At the end of those questions, readers see, “What’s this box? Learn more about it and our Transparency Project here. Can you help us by answering a few brief questions?” which links out to a Google Form survey which asks the reader how they would rate Science News on its credibility and trustworthiness, ending with an open-ended question asking how the “About this story” box affected those ratings.

The responses thus far have been mostly supportive.

“The first time I read the responses I was blown away at how overwhelmingly positive and supportive it was,” said Sepessy. “[Multiple] people said ‘This didn’t affect my rating because I already had high trust in Science News.’”

There were also some responses that just stated how the “About this story” boxes solidified and reaffirmed their trust in Science News.

 Climate change stories often garnered the largest volume of responses and the most varying ones. One respondent said they would like to see the box added to every story they read.


The Numbers

There are about 30 people in the Science News newsroom.

Initially just two reporters participated in the Transparency Project, though all the site’s journalists have now tried it at least once. About five or six reporters now add the box to select stories on a regular basis.

“We wanted this to be something that reporters could do non-begrudgingly,” said Denison. There was a large emphasis on making this project a light enough load so that reporters could get to the heart of the matter quickly and efficiently without interfering in the process of creating the full story.

“They all believe in this, which, I think, has made the project really successful,” said Sepessey. “I think that’s why this project was so quick to take off. Everyone wanted to do it, so they made it happen.”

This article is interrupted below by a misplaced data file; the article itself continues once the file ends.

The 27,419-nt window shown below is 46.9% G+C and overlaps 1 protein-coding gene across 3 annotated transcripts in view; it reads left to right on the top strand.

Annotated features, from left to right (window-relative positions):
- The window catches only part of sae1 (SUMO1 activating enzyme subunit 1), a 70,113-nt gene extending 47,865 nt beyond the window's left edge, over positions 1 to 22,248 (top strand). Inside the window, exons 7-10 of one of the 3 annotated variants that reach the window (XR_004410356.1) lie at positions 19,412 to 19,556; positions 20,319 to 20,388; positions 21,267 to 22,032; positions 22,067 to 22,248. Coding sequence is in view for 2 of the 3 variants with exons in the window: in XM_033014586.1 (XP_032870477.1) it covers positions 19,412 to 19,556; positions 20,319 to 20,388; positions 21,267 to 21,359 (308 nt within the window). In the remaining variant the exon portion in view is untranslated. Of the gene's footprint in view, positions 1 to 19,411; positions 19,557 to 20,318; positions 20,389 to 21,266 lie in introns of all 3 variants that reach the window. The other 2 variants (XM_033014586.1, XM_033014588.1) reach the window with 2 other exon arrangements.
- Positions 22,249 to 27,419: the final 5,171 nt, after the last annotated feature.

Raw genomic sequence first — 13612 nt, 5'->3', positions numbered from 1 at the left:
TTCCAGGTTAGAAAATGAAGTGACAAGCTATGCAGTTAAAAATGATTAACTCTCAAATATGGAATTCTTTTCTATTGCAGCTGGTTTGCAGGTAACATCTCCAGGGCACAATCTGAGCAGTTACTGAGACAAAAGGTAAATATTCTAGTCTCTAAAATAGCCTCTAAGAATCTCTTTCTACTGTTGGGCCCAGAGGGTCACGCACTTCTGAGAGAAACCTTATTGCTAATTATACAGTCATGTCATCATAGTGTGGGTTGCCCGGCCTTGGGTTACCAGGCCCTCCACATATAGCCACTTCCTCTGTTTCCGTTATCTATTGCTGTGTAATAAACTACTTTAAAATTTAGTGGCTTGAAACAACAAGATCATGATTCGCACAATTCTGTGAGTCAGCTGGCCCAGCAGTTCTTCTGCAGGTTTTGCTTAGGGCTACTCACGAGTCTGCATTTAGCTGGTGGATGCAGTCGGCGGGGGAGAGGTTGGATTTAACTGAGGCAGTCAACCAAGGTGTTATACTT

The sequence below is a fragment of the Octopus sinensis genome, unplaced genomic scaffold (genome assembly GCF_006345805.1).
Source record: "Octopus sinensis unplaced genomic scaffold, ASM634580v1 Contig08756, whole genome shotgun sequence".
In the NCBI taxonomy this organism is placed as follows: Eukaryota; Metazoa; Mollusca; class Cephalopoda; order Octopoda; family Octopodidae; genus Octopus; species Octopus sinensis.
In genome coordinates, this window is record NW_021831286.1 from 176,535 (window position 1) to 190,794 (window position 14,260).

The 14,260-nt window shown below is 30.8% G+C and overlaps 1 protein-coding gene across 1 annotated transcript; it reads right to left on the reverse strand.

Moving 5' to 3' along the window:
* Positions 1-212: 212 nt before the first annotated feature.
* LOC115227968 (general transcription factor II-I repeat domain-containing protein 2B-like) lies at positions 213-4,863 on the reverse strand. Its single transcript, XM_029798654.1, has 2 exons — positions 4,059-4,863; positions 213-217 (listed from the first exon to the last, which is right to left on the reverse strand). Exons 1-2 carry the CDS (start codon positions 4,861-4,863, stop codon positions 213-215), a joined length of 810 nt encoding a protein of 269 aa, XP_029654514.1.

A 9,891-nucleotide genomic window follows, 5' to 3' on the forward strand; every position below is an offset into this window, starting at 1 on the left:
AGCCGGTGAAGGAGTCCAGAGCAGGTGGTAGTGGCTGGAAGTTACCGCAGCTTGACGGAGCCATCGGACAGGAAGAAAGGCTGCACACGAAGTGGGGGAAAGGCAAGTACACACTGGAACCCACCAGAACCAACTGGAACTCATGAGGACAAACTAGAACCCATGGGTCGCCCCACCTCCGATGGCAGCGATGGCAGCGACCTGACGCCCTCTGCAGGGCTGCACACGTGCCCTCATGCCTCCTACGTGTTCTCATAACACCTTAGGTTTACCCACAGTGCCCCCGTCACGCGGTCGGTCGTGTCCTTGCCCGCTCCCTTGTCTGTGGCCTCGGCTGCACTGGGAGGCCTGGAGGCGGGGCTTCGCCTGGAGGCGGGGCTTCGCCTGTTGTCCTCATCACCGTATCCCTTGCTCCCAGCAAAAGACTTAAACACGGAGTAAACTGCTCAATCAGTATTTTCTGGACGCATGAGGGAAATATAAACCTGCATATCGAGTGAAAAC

To date, about 15 articles have been published on Science News under the Transparency Project, averaging about four articles per month.

Ten of the stories with the “About this story” box have the Google Form link featured and Science News has received about 100 responses total. Some articles receive just a handful of responses, while others have had up to 20.

All but two submissions rated Science News’ trustworthiness as a 4 or 5 out of a five-point scale. (The other two gave them a 3.) Sepessy noted that the submissions that rated three’s had “spammy” responses that didn’t quite make any sense.

So far, it has not been able to tell if the project has had any direct impact on donations, additional foundation support, or other revenue-building opportunities. Though, as a non-profit newsroom, it has plans to be more aggressive with including calls to action in the transparency initiative.


The Lessons

Reaffirm your principles: Science News has been publishing for nearly 90 years and is well trusted by its readers — but that makes these efforts even more important. It has a solid base of loyal readers, but if it wants to ensure they stick around — and subscribe — keeping its trustworthiness at a high level is always top of mind. 

“[Science News] is not a publication that is worried about declining trust among their readership…” said Roschke. “This has been an affirming way for them to gather some insight and keep thinking about what questions the reader may have when they are reading these stories.” 

Importantly, this project was more than just a behind-the-scenes type of edition to their reporting. While that strategy is helpful, Science News’ project is about increasing transparency to gain and solidify trust in your readers to maintain a long-lived relationship.

“We want to show that our reporters are doing their homework instead of rewriting something we saw on CNN or elsewhere,” said Denison.

• It’s not one-size fits all: “We’ve got a really awesome team who is totally up for experimenting,” said Shute. The Science News team is always coming up with new ideas, but of course, the hard part is finding time to actually test it all out.

Working with a small team, Shute said the key is making really deliberate choices about what to experiment so that they can continue cranking out great journalism while also trying new things.